The Travels of ‘The American Disease’ in China

Editor’s Note: We close our symposium, fittingly, with a post from Yong-an Zhang, Director of the David F. Musto Center for Drug Policy Studies and Professor of History at Shanghai University. He was a visiting fellow of the Center for Northeast Asian Policy Studies (CNAPS) at the Brookings Institution and a visiting professor of History of Medicine at Yale University’sContinue reading “The Travels of ‘The American Disease’ in China”

Remembering David Musto

Editor’s note: As has become apparent in this symposium, how individuals read The American Disease depends on when and where they first encountered the book. In today’s post, Caroline Jean Acker, author of Creating the American Junkie: Addiction Research in the Classic Era of Narcotic Control  (2002) reflects on how The American Disease played in theContinue reading “Remembering David Musto”

A Tribute to Patient Historical Diagnosis: The Doctor in ‘The American Disease’

Editor’s note: Like the other contributors to this symposium, Nancy D. Campbell celebrates the 40th anniversary of David F. Musto’s The American Disease by noting the book’s landmark status in her own intellectual journey. She is author of Using Women: Gender, Drug Policy and Social Justice (2000); Discovering Addiction: The Politics of Substance Abuse Research (2007); co-author withContinue reading “A Tribute to Patient Historical Diagnosis: The Doctor in ‘The American Disease’”

Confessions of an Historian of Secrecy, Science, and the Self

Editor’s note: We continue our celebration of the 40th anniversary of the publication of David F. Musto’s book with a contribution from cultural historian and American Studies scholar Timothy A. Hickman, whose first book, The Secret Leprosy of Modern Days, reconstructs (and deconstructs) the entrepreneurial therapeutics of the late 19th century historical world inhabited byContinue reading “Confessions of an Historian of Secrecy, Science, and the Self”

‘The American Disease’ Turns Forty

Editor’s Note: This spring marks 40 years since the first publication of The American Disease: Origins of Narcotic Control, the groundbreaking book by David F. Musto (1936-2010). In honor of this anniversary, Nancy D. Campbell has organized an online symposium at Points this week on Musto’s book and its impact, featuring leading drug historians. TheContinue reading “‘The American Disease’ Turns Forty”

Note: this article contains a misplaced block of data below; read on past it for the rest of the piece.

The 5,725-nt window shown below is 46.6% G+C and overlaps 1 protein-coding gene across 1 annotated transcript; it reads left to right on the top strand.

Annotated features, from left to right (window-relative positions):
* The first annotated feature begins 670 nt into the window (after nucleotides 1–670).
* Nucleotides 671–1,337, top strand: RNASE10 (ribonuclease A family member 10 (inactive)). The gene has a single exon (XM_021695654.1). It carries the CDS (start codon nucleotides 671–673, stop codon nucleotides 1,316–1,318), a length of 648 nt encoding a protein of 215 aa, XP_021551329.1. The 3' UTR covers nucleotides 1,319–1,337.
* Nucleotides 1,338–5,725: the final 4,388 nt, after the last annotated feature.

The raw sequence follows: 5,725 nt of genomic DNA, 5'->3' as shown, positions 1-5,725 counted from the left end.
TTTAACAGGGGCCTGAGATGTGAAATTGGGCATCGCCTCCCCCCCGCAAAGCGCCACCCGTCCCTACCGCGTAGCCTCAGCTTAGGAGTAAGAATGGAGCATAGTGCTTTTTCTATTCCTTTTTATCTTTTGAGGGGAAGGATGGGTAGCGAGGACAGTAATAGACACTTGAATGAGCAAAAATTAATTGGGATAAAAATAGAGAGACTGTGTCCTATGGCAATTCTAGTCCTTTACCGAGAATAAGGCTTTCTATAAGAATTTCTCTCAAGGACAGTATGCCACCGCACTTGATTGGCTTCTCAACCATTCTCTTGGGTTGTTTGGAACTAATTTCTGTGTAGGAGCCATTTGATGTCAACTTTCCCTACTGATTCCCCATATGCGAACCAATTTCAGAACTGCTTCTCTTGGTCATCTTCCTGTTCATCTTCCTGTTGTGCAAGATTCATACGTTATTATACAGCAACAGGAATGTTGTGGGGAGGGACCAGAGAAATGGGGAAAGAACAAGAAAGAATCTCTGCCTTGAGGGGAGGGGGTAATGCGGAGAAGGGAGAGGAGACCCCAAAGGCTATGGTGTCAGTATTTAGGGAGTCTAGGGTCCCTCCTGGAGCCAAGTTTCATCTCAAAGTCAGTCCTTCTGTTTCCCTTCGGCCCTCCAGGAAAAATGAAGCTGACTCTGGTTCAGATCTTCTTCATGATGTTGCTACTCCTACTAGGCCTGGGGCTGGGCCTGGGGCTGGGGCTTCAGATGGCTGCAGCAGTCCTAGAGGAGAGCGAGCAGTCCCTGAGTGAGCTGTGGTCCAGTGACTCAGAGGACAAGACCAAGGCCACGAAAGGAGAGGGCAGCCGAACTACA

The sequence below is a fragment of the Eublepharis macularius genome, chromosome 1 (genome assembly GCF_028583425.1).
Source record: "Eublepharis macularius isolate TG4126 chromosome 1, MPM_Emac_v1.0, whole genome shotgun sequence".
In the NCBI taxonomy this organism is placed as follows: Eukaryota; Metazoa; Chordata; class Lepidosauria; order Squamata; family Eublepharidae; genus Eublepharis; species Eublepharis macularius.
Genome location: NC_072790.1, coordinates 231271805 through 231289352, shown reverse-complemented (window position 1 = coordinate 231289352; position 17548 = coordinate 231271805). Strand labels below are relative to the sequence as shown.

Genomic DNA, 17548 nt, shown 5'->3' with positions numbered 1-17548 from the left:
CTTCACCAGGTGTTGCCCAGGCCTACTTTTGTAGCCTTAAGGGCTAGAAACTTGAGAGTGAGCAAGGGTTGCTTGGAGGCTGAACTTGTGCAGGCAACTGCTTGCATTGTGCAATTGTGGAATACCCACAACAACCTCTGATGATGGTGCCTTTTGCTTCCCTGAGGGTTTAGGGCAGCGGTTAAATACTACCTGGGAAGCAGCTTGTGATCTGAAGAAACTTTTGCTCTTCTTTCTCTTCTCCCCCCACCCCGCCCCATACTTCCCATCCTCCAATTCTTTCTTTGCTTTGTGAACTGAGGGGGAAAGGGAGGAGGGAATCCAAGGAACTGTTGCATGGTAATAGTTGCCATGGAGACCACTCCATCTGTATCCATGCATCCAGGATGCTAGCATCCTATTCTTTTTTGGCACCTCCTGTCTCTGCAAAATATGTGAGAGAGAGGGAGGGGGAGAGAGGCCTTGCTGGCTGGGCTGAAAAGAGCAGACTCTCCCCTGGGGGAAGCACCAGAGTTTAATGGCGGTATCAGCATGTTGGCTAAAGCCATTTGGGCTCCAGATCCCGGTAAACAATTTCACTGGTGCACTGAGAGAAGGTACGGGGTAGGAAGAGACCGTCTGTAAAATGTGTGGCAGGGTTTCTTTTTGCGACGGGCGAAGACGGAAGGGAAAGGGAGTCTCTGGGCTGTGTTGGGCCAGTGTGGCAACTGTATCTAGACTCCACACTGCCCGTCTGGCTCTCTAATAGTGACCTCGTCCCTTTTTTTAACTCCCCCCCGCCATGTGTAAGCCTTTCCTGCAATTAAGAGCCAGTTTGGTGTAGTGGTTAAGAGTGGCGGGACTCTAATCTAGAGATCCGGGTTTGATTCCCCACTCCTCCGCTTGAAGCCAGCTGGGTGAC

Desperate Mothers, Only Sons: The ‘Moral Reformation’ of China’s Internet Addicted Youth

I am writing this blog post from the 2012 World Cyber Games in Kunshan, China. This international competition for professional digital gaming, also known as e-sports, is an interesting setting from which to contemplate Chinese government efforts to draw strict divisions between nationally sanctioned e-sports and “unhealthy” and “addictive” Internet games.  Indeed, during the pressContinue reading “Desperate Mothers, Only Sons: The ‘Moral Reformation’ of China’s Internet Addicted Youth”

Reflections on Red Ribbon Week

When my daughter came home from kindergarten talking about Red Ribbon Week, I was delighted. I proudly showed her my collection of red ribbons, proud that a consciousness-raising symbol signifying AIDS awareness had made its way into public school classrooms. No, she explained, this Red Ribbon Week was different. She had never heard of AIDS.Continue reading “Reflections on Red Ribbon Week”

Lessons of the Narcotic Farm, Part VI, Reflections of an Accidental Drug Historian

It was April 2005 when I walked up to the car rental booth at Phoenix’s Sky Harbor International Airport and announced to the man behind the counter, “I’m high on cough syrup.” I had spent a year researching the history of the Narcotic Farm for a documentary with my partner JP Olsen and at thatContinue reading “Lessons of the Narcotic Farm, Part VI, Reflections of an Accidental Drug Historian”

Lessons of the Narcotic Farm, Part Five: Matrix House, continued

From the outset of the Matrix House treatment program, there were concerns among non-medical staff at Lexington that neither Dr. Conrad nor Wildes appreciated the explosive nature of allowing addicts free reign within a building isolated from the rest of society. Before long there were also signs that something was amiss inside Matrix. In myContinue reading “Lessons of the Narcotic Farm, Part Five: Matrix House, continued”

Lessons of the Narcotic Farm, Part Five: Matrix House

In 1970, four recovering drug addicts, disillusioned with their treatment at U.S. Public Health Service Hospital – aka The Narcotic Farm – started their own drug-free support group. With their pledges to stay clean through a self-motivated “heal thyself” credo, the four men quickly caught the attention of The Narcotic Farm’s lead administrator, Dr. HaroldContinue reading “Lessons of the Narcotic Farm, Part Five: Matrix House”

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